In drafting this month’s column my first thoughts were to recognise Sir Henry Cecil’s contribution to the British breeding industry. Whilst it is impossible to do this justice in the space permitted, I would like to draw on the success he enjoyed with a number of great owner-breeders at a time when the industry was dominated by so many famous names.

More recently, the structure of British breeding has undergone considerable change, but those successes will remain testament to his great skills. The last chapter of his career saw him manage the training career of probably the finest racehorse of our generation, Frankel – evidence of his enduring talent and empathy with the thoroughbred. He will be greatly missed.

Talent’s emphatic Oaks win was a great achievement for breeders Ashbrittle Stud and Mark Dixon. From a family that is rooted in the great owner/breeders of yesteryear, it is heart-warming to see Dick Hollingsworth’s investment so successfully rekindled. Such outcomes are the stuff of dreams that serve to encourage us all.

The Gold Cup win of our Patron, Her Majesty the Queen, drew the greatest cheers at Royal Ascot, a meeting which surely deserves its place at the top of the international racing calendar.

This month marks the first anniversary of my chairmanship. I introduced a TBA Board Strategy Day to give the TBA Board and its Executive a path to follow during my term, and whilst this remains work in progress, a number of key areas have been progressed:

  • Since its announcement at last year’s AGM, the TBA-inspired BOBIS, which currently provides enhanced breeders’ prizes for members, has made a positive start with over 40% of eligible two-year-old races won by BOBIS horses.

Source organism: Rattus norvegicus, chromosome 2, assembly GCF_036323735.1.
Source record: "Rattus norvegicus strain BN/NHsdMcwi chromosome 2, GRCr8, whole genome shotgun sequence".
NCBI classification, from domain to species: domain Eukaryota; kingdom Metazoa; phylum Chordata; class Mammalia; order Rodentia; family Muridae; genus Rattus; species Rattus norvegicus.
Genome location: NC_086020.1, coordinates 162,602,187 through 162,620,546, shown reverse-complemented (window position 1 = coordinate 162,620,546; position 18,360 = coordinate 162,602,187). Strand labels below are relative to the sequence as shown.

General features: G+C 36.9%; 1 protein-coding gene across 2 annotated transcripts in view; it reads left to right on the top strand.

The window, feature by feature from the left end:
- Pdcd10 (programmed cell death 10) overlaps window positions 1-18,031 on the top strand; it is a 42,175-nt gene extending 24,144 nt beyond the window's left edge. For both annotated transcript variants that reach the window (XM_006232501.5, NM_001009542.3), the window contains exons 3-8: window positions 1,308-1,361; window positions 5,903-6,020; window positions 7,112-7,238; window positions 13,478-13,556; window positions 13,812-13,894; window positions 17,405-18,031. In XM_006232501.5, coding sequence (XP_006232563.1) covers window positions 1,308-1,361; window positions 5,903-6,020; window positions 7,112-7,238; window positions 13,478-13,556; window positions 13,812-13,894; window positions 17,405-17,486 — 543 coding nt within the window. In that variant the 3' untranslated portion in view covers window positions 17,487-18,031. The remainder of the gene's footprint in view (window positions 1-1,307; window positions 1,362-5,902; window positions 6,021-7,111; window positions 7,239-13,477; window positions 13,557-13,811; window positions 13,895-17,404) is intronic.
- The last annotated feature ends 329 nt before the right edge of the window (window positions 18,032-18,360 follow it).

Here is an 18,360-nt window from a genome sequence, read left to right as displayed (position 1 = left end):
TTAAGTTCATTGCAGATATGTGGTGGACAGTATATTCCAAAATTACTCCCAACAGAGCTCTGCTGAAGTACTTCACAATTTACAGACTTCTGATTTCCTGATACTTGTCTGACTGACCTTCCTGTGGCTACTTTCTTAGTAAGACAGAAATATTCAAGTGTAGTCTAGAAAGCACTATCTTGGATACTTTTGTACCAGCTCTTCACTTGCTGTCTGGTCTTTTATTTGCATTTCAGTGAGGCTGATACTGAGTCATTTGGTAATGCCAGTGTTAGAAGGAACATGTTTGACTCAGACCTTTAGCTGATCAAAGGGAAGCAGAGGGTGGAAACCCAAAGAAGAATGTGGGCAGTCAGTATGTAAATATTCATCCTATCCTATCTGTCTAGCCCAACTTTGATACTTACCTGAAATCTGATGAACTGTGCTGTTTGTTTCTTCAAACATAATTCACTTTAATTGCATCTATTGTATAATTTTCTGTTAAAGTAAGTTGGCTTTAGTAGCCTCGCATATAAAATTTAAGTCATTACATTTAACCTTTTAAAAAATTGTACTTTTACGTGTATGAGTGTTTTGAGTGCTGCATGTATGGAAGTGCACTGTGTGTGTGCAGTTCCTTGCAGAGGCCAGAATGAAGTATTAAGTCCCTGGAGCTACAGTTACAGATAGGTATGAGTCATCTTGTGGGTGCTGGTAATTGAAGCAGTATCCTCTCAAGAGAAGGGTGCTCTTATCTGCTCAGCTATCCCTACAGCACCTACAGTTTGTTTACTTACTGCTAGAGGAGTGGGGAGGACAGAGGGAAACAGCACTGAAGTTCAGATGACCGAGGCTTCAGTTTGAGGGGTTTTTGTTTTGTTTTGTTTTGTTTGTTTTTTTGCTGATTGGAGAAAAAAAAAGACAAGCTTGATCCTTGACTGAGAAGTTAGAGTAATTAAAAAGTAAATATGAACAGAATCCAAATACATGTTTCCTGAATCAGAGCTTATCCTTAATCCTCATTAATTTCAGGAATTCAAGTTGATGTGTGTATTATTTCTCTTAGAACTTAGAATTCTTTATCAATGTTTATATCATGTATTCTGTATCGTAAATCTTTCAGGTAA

• The board members were keen to see the TBA improve its position within the industry to ensure that the industry and TBA members are aware of the positive work that is being done on their behalf. This has been addressed with the recent announcement that the TBA is seeking to recruit a Communication and Marketing Director to work with GBR and, importantly, to assist our Chief Executive.
  • National Hunt (NH) representation and engagement has been increased via Robert Waley-Cohen’s attendance at board meetings and I would like to see Robert elected to the board when the opportunity arises. I have canvassed the views of a number of NH members and they report that NH activity has been at an all-time high recently, and if we can secure a properly-funded NH BOBIS then, along with the support we are giving to NH mares, I think we have met our targets in this area.
  • Membership numbers continue to frustrate us, but we are now working with Weatherbys to identify individual breeder numbers. While the overall number is, alarmingly, lower than previously considered, it does offer a reason for the decline in TBA membership. Simply, there are fewer active breeders to recruit, but it puts more emphasis on the need to attract new people to our industry – whether from the 18–35 age group or the empty-nesters – a target group that deserves our attention, too.


It would be unreasonable to judge the board’s success at this stage, but we will be reviewing this activity in early 2014, when the outcome of our recently commissioned ‘Economic Impact Study of the Breeding Industry’ will be available. This will help to inform us of the direction the TBA needs to take, to ensure we continue to support our members and the wider racing industry and provide valuable data to support the political lobbying work which becomes increasingly important.

Meanwhile, the team at Stanstead House will continue to undertake the excellent grassroots work that we know is highly valued by our members – our hugely successful regional days, seminars, stallion parades, information service, help, support and advice, both on a practical and professional level. With the proposal that subscription rates remain unchanged at the forthcoming AGM, I am convinced the TBA offers fantastic value for all.